Solar entrepreneur Danny Kennedy, founder of solar incubator SfunCube, has been working in the solar market for years and thinks plug-and-play solar probably won’t be coming any time soon, and maybe not ever. “Technology diffusion of services requires the vendor to keep it simple, and most of the stuff I have seen so far is too DIY for normal people,” notes Kennedy. He adds, “We need to take this out of people’s hands, make it painless and seamless with other lifestyle technologies rather than make it something you have to plug in to the grid to play.”

Solar panel, Image courtesy of Alan Levine, Flickr Creative Commons.

Solar panel, Image courtesy of Alan Levine, Flickr Creative Commons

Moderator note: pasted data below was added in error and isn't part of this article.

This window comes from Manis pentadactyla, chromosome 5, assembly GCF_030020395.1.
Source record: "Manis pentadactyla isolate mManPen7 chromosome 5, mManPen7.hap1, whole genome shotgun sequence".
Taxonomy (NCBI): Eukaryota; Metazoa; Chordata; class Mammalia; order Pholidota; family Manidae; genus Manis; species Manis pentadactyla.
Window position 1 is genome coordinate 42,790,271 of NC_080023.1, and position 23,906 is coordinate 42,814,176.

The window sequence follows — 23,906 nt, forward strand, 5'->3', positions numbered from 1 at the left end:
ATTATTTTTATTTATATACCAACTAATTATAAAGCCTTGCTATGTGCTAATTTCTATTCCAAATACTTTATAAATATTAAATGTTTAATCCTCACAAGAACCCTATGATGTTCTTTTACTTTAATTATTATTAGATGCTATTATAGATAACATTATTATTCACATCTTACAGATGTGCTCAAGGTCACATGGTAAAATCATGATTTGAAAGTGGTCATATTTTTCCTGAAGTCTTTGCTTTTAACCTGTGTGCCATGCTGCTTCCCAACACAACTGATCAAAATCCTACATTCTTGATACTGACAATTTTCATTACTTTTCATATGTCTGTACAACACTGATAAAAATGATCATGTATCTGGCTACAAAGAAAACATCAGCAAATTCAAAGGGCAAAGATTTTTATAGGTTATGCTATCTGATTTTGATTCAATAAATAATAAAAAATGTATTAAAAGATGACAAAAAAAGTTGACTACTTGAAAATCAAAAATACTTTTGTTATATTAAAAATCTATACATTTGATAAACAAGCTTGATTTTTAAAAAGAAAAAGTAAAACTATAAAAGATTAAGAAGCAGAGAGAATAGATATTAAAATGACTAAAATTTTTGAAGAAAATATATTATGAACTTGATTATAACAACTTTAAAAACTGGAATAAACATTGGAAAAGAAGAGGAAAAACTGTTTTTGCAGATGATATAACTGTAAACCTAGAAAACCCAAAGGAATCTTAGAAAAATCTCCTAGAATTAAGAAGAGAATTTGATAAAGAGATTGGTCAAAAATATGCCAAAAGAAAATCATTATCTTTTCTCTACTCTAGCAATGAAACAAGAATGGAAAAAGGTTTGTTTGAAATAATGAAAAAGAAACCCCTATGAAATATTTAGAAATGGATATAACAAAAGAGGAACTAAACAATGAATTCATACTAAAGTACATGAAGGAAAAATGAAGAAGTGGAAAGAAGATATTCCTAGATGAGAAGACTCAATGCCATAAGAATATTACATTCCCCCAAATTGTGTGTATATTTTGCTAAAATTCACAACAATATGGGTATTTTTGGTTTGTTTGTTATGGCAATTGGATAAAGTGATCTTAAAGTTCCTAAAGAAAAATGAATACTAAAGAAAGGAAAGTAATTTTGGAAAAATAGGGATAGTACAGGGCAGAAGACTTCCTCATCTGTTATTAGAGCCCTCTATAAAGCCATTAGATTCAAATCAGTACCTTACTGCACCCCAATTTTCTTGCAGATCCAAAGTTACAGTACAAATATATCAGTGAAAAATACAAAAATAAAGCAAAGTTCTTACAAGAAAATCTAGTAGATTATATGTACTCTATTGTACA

In that respect, making solar more plug-and-play will need a lot of little product innovations across all of these aspects of the solar process, instead of just one killer hardware product. Research firm the Fraunhofer Center for Sustainable Energy Systems is working on just such a multi-faceted project with backing from the SunShot program, to make solar able to be bought, installed and connected by homeowners without outside contractors or consultants, and within a day. It says it’s using a “multidisciplinary team” that includes “manufacturers, utilities, local governments and research institutions,” to figure out how this would work.

What does this need from their perspective? Fraunhofer says some of the keys to its project are:

  • lightweight solar modules
  • self-sealing roof mounts
  • distributed power conversion (for safe, simple wiring on the outside of the building)